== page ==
CAREGIVING: I have been experimenting with drugs. No, I’m not taking recreational drugs. I’ve been attempting to dial back some of the meds I have been giving Kathy for her Huntington’s and her blood pressure. My concern and actually the concern of her doctors is that her blood pressure may be getting too low. I’m thinking (always dangerous, I know) that some of the bad experiences we have had (with falling and not being able to move) could be related to low blood pressure and not simply drowsiness. Kathy does have hypertension (AKA high blood pressure); or at least she had it until she was on all the Huntington’s meds.
She was taking Lisinopril HCTZ for a few years. It works well, especially with the other HD meds. Then Robin, her nurse at the UConn HD clinic mentioned that her hand shaking was more like an “essential tremor” that many people without HD get. I did some “research” into treatments for essential tremors on the web and found that the preferred first treatment for it is a blood pressure beta-blocker called Inderal (Propranolol). So, I figured since she is taking a blood pressure medicine anyway maybe this Propranolol would control her hand shaking and blood pressure. Then she could feed herself and feel better about herself, etc. I asked all of her docs and her primary care doctor, Dr. Dourantes said it was worth a try. My opinion is that it hasn’t worked on the hand tremors but we go back for a follow-up in a few weeks. This is a link showing the tremors I am talking about. Please do not share the video without my permission. I feel a little guilty that I even took it. I hope it helps someone. Tremor video. If you have ever taken blood pressure you can see the other dilemma in the video: her arms are shaking so much that the automatic BP arm cuff we are using can’t tell the difference between the shaking and her pulse. Some of the readings are so weird she would be dead if she had a pulse of 147.
As her Huntington’s Disease has advanced some of her newer meds have lowered her blood pressure as a “side effect.”
- Zyprexa (Olanzapine). Although it is considered an anti-psychotic Zyprexa is used to control depression and anxiety in HD patients as well as helping to control some of the chorea and movements she has. An added “side effect” is weight gain and cholesterol and glucose problems. The weight gain is a plus for many HD patients because they tend to waste away. We have already cut the dosage down on this one.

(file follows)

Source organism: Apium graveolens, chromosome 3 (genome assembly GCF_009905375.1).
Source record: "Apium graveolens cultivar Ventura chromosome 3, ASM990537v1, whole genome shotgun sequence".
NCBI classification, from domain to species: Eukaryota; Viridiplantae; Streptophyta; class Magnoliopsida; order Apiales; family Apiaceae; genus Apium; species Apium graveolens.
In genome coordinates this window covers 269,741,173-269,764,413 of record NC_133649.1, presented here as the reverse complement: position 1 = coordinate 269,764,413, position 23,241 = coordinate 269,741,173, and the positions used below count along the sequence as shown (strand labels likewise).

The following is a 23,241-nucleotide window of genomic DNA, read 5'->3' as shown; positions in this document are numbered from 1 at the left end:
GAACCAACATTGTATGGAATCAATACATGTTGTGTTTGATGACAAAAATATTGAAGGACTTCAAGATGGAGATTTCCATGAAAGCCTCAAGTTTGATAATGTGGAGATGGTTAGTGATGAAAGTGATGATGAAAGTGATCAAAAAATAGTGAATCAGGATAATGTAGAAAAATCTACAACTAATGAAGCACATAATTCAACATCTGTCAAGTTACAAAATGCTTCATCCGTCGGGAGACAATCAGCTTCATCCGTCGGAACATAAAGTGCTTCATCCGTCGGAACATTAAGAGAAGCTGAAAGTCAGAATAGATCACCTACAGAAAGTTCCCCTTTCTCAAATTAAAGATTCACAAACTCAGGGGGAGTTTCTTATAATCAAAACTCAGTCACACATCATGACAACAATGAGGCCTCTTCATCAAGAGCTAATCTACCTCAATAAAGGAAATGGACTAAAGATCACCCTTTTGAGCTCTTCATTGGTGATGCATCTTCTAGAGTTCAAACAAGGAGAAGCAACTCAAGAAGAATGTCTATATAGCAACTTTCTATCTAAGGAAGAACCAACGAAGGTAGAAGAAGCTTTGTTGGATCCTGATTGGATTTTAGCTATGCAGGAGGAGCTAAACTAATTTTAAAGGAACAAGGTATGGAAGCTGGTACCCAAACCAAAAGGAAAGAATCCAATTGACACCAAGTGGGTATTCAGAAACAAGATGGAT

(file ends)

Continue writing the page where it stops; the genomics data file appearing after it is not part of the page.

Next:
- Zanaflex (Tizanidine) is a muscle relaxant used for muscle spasms in Parkinson’s, MS and ALS. We were hoping it would loosen up her legs and trunk muscles as well as make it a little easier to swallow. But hypotension (Low blood pressure) is a side effect of it. Now that we have increased it this could be one of the culprits. I’m experimenting with half-doses and splitting it up.
- Depakote (Valproic Acid) doesn’t cause low blood pressure, that I know of, but it can cause drowsiness and dizziness. It can also cause more hand shaking in higher doses. But the theory is that it helps the other meds work better in HD: Helps the Zyprexa and her Lexipro do a better job with depression, anxiety and chorea problems. But Robin said I can play with the timing of when I give it to her. The prescription says 750 mg in the morning and 500 mg at bedtime. But today, for example, I gave her 500 in the morning and at night and 250 at lunch.
I have to write it down or it is a waste of time. When I dress her in the morning I try to get a BP reading before she has 4 layers of sweaters on. I am trying to remember to give her the Zanaflex, whether it is a whole tab or half 30 minutes before she eats. But sometimes I forget. Some mornings she gets up so late that the schedule, including meds gets compressed and I have to do some adjusting anyway. Today, the first part of the day was OK although she did sleep for a long time and I had to wake her up for lunch because Dilcia was coming.
I gave Kathy a full Zanaflex right before we ate. That, I believe was a problem. I started out feeding her normally but, by the time we were halfway through dinner she was almost falling forward into the plate. I would put a spoonful of food in her mouth and wait for her to chew and swallow. Then I would try to put another spoonful in her mouth but it was still full and not chewing or swallowing. I asked her if she was full. She shook her head and said no. Then she tried to compliment me on the cooking by saying it was great and the food that was in her mouth fell out. I finally got enough of it into her and decided it would be dangerous if she started choking on it. And she did want her ice cream for dessert but we were wearing more of it I think. Tomorrow is laundry day anyway.
I did the dishes and we watched the news for a while. Then I gave her the rest of her meds: the 500 mg of Depakote and her Zyprexa. But I decided to hold back the Propranolol since she was already a little too loose. By the time I did her teeth and got her ready for bed she was doing better. Her blood pressure was readable, too. Low but not bad. So I’ll experiment some more tomorrow. A little bit of knowledge is… a little bit of knowledge.